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Lossiemouth


Moray

Lossiemouth Public Library
©2016 Gazetteer for Scotland

Lossiemouth Public Library

A fishing port and resort town in the Moray parish of Drainie, situated on the Moray Firth at the mouth of the River Lossie, 6 miles (9.5 km) north of Elgin. It incorporates the communities of Old Lossiemouth, a fishing village which was laid out by the merchants of Elgin in 1764, the fishing village of Stotfield and a new section, Branderburgh, which was laid out on a clifftop to a design by George MacWilliam c.1830 and named after Colonel Brander of Pitgaveny.

Noted as a fishing port, the first of the noted 'Zulu' class of fishing boats was designed and built in Lossiemouth in 1879 and later the first seine-net vessel was also designed here.

The original port, which was moved from Spynie to its present position in 1698 after the mouth of Spynie Loch had become closed with shingle, owed its early growth to its role as Elgin's seaport but later, with the coming of the railway, developed as a marine resort. Ramsay MacDonald (1866 - 1937), Britain's first Labour Prime Minister, who was born in Lossiemouth is buried in Old Spynie churchyard. A gold-painted post box in Clifton Road commemorates the gold medal win by rower Heather Stanning in the 2012 London Olympics.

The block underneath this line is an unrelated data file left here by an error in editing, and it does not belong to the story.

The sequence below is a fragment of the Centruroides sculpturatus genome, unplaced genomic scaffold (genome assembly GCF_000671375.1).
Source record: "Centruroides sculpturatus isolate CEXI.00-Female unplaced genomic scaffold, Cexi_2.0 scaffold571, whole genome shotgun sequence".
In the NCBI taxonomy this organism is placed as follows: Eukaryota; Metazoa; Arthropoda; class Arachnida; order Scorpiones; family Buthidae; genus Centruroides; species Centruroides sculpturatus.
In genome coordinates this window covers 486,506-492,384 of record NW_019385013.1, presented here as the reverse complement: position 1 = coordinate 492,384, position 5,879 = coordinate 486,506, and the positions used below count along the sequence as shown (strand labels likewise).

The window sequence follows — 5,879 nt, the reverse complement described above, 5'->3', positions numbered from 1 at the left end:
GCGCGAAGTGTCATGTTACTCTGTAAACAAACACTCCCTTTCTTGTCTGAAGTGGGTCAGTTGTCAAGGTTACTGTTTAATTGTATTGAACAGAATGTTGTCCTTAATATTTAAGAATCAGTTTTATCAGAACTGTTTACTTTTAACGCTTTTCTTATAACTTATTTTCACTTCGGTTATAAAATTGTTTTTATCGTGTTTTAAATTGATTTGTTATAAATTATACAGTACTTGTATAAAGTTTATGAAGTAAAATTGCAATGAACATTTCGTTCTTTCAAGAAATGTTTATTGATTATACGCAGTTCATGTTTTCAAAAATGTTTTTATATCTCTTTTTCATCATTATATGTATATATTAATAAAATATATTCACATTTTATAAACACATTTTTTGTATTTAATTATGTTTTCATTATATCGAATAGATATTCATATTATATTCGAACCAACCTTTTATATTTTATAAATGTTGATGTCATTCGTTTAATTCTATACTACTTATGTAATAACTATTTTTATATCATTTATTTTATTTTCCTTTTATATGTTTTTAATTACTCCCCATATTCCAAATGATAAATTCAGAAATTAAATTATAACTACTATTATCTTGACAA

Lossiemouth has golf courses and a Fisheries and Community Museum. To the southwest at Kinnedar stand the ruins of ancient castle of the Bishops of Moray built on a site associated with St Gernadius and to the west is RAF Lossiemouth, the one time Royal Naval Air Station of HMS Fulmar.


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